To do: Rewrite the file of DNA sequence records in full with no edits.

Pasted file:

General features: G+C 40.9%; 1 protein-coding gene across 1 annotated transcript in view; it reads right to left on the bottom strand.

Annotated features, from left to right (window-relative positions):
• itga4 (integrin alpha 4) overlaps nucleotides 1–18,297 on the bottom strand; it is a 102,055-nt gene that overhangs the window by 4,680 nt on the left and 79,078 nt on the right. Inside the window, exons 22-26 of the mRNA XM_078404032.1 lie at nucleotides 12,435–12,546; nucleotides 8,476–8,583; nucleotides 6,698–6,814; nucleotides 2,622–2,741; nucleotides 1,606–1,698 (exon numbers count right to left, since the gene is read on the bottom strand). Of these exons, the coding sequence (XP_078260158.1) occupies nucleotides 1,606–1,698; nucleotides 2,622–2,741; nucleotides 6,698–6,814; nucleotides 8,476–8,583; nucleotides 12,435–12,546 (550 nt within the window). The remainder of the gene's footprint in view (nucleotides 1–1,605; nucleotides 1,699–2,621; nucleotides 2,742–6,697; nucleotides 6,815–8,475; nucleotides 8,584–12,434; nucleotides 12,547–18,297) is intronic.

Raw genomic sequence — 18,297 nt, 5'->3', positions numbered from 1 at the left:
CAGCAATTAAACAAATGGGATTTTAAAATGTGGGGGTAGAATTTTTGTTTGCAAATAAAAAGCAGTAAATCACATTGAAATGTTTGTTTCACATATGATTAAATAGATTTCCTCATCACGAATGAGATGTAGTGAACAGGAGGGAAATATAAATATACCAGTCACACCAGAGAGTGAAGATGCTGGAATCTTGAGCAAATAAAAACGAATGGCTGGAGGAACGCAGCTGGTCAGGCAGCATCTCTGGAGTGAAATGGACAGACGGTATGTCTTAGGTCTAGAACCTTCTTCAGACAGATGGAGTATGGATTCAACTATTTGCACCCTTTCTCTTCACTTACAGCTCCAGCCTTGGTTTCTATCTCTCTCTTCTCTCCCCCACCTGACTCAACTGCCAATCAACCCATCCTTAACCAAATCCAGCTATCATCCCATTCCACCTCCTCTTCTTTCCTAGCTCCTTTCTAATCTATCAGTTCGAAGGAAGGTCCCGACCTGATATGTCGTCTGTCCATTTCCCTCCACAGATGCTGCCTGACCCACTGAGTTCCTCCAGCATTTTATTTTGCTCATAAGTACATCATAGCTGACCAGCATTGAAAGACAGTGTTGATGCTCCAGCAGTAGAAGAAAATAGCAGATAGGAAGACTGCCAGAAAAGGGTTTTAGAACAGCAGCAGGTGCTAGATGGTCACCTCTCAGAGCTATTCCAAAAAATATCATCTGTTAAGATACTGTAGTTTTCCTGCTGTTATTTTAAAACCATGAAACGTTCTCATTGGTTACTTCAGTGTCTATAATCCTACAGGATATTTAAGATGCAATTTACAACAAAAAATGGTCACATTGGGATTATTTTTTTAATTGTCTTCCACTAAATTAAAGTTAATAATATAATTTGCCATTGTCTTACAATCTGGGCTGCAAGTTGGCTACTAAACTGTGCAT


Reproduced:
General features: G+C 40.9%; 1 protein-coding gene across 1 annotated transcript in view; it reads right to left on the bottom strand.

Annotated features, from left to right (window-relative positions):
• itga4 (integrin alpha 4) overlaps nucleotides 1–18,297 on the bottom strand; it is a 102,055-nt gene that overhangs the window by 4,680 nt on the left and 79,078 nt on the right. Inside the window, exons 22-26 of the mRNA XM_078404032.1 lie at nucleotides 12,435–12,546; nucleotides 8,476–8,583; nucleotides 6,698–6,814; nucleotides 2,622–2,741; nucleotides 1,606–1,698 (exon numbers count right to left, since the gene is read on the bottom strand). Of these exons, the coding sequence (XP_078260158.1) occupies nucleotides 1,606–1,698; nucleotides 2,622–2,741; nucleotides 6,698–6,814; nucleotides 8,476–8,583; nucleotides 12,435–12,546 (550 nt within the window). The remainder of the gene's footprint in view (nucleotides 1–1,605; nucleotides 1,699–2,621; nucleotides 2,742–6,697; nucleotides 6,815–8,475; nucleotides 8,584–12,434; nucleotides 12,547–18,297) is intronic.

Raw genomic sequence — 18,297 nt, 5'->3', positions numbered from 1 at the left:
CAGCAATTAAACAAATGGGATTTTAAAATGTGGGGGTAGAATTTTTGTTTGCAAATAAAAAGCAGTAAATCACATTGAAATGTTTGTTTCACATATGATTAAATAGATTTCCTCATCACGAATGAGATGTAGTGAACAGGAGGGAAATATAAATATACCAGTCACACCAGAGAGTGAAGATGCTGGAATCTTGAGCAAATAAAAACGAATGGCTGGAGGAACGCAGCTGGTCAGGCAGCATCTCTGGAGTGAAATGGACAGACGGTATGTCTTAGGTCTAGAACCTTCTTCAGACAGATGGAGTATGGATTCAACTATTTGCACCCTTTCTCTTCACTTACAGCTCCAGCCTTGGTTTCTATCTCTCTCTTCTCTCCCCCACCTGACTCAACTGCCAATCAACCCATCCTTAACCAAATCCAGCTATCATCCCATTCCACCTCCTCTTCTTTCCTAGCTCCTTTCTAATCTATCAGTTCGAAGGAAGGTCCCGACCTGATATGTCGTCTGTCCATTTCCCTCCACAGATGCTGCCTGACCCACTGAGTTCCTCCAGCATTTTATTTTGCTCATAAGTACATCATAGCTGACCAGCATTGAAAGACAGTGTTGATGCTCCAGCAGTAGAAGAAAATAGCAGATAGGAAGACTGCCAGAAAAGGGTTTTAGAACAGCAGCAGGTGCTAGATGGTCACCTCTCAGAGCTATTCCAAAAAATATCATCTGTTAAGATACTGTAGTTTTCCTGCTGTTATTTTAAAACCATGAAACGTTCTCATTGGTTACTTCAGTGTCTATAATCCTACAGGATATTTAAGATGCAATTTACAACAAAAAATGGTCACATTGGGATTATTTTTTTAATTGTCTTCCACTAAATTAAAGTTAATAATATAATTTGCCATTGTCTTACAATCTGGGCTGCAAGTTGGCTACTAAACTGTGCAT